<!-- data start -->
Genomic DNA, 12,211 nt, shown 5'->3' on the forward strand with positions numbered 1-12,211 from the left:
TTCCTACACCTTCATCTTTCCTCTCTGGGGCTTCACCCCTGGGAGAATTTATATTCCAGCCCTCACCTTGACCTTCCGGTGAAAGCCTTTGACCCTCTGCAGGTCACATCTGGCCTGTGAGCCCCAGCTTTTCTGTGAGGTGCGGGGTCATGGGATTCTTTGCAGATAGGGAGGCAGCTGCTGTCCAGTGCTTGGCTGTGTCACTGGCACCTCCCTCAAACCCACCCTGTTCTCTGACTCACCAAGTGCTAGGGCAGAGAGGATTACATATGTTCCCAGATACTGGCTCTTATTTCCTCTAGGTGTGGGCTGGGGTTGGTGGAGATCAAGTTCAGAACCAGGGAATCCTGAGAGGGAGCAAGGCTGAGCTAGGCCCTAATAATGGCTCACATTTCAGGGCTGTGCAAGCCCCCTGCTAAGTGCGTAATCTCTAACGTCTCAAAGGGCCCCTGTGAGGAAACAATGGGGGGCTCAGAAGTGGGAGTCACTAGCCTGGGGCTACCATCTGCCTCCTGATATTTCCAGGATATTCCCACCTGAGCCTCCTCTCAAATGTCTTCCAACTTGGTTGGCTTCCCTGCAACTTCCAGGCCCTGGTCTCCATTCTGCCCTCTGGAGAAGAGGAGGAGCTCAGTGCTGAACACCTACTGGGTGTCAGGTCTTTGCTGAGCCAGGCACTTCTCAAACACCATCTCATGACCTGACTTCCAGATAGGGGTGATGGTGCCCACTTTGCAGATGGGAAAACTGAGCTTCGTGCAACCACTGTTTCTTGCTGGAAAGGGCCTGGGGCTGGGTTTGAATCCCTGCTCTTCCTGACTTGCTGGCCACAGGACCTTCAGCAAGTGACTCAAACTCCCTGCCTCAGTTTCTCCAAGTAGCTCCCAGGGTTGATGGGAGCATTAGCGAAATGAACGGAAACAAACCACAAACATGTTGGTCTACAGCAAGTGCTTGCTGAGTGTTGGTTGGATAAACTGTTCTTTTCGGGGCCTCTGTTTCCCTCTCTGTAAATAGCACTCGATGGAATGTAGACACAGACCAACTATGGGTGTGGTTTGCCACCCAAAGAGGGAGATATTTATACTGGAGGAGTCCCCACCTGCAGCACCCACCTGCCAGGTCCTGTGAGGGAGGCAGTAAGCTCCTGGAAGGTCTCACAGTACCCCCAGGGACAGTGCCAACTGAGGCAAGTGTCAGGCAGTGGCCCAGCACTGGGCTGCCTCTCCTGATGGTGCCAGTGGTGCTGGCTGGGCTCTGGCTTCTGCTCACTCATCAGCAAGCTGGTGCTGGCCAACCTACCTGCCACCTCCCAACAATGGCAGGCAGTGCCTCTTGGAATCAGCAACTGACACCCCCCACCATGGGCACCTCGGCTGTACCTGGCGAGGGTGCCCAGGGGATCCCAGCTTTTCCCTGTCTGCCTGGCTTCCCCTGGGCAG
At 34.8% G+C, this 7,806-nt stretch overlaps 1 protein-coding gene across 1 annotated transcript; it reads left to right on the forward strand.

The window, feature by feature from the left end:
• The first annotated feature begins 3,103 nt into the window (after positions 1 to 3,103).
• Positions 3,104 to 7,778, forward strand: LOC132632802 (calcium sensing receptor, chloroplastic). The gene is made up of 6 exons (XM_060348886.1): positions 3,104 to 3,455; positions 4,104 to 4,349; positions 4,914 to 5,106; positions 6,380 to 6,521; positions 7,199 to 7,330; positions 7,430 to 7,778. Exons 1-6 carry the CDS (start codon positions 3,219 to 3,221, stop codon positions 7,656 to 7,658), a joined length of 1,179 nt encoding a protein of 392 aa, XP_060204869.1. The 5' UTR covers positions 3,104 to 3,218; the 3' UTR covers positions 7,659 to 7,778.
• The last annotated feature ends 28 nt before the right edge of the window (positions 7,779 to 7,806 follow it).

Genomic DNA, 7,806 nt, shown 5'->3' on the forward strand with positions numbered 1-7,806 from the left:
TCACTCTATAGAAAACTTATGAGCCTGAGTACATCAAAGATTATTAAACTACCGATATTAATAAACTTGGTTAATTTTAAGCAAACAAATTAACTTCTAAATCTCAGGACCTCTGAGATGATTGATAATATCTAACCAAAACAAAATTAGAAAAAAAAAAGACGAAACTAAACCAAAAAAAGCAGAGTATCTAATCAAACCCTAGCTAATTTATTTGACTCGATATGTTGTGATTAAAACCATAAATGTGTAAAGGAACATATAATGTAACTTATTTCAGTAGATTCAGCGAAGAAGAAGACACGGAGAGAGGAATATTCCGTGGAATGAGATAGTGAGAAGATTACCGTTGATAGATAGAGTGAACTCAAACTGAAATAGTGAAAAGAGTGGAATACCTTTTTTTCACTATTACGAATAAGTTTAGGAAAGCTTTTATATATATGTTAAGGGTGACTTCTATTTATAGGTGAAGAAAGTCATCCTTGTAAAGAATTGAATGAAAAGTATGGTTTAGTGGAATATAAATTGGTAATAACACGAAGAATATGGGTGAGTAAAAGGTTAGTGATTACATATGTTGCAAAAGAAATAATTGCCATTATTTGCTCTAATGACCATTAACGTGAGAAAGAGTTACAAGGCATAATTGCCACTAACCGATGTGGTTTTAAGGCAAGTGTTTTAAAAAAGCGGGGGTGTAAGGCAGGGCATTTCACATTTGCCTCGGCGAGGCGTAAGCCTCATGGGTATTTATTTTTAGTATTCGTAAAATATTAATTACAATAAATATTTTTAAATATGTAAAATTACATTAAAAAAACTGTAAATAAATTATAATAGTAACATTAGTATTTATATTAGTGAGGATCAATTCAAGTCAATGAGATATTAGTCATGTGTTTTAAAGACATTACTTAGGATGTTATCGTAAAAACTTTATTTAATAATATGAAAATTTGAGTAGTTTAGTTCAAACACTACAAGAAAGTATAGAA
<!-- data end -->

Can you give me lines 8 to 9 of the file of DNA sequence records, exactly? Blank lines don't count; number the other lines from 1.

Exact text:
Genomic DNA, 7,806 nt, shown 5'->3' on the forward strand with positions numbered 1-7,806 from the left:
TCACTCTATAGAAAACTTATGAGCCTGAGTACATCAAAGATTATTAAACTACCGATATTAATAAACTTGGTTAATTTTAAGCAAACAAATTAACTTCTAAATCTCAGGACCTCTGAGATGATTGATAATATCTAACCAAAACAAAATTAGAAAAAAAAAAGACGAAACTAAACCAAAAAAAGCAGAGTATCTAATCAAACCCTAGCTAATTTATTTGACTCGATATGTTGTGATTAAAACCATAAATGTGTAAAGGAACATATAATGTAACTTATTTCAGTAGATTCAGCGAAGAAGAAGACACGGAGAGAGGAATATTCCGTGGAATGAGATAGTGAGAAGATTACCGTTGATAGATAGAGTGAACTCAAACTGAAATAGTGAAAAGAGTGGAATACCTTTTTTTCACTATTACGAATAAGTTTAGGAAAGCTTTTATATATATGTTAAGGGTGACTTCTATTTATAGGTGAAGAAAGTCATCCTTGTAAAGAATTGAATGAAAAGTATGGTTTAGTGGAATATAAATTGGTAATAACACGAAGAATATGGGTGAGTAAAAGGTTAGTGATTACATATGTTGCAAAAGAAATAATTGCCATTATTTGCTCTAATGACCATTAACGTGAGAAAGAGTTACAAGGCATAATTGCCACTAACCGATGTGGTTTTAAGGCAAGTGTTTTAAAAAAGCGGGGGTGTAAGGCAGGGCATTTCACATTTGCCTCGGCGAGGCGTAAGCCTCATGGGTATTTATTTTTAGTATTCGTAAAATATTAATTACAATAAATATTTTTAAATATGTAAAATTACATTAAAAAAACTGTAAATAAATTATAATAGTAACATTAGTATTTATATTAGTGAGGATCAATTCAAGTCAATGAGATATTAGTCATGTGTTTTAAAGACATTACTTAGGATGTTATCGTAAAAACTTTATTTAATAATATGAAAATTTGAGTAGTTTAGTTCAAACACTACAAGAAAGTATAGAA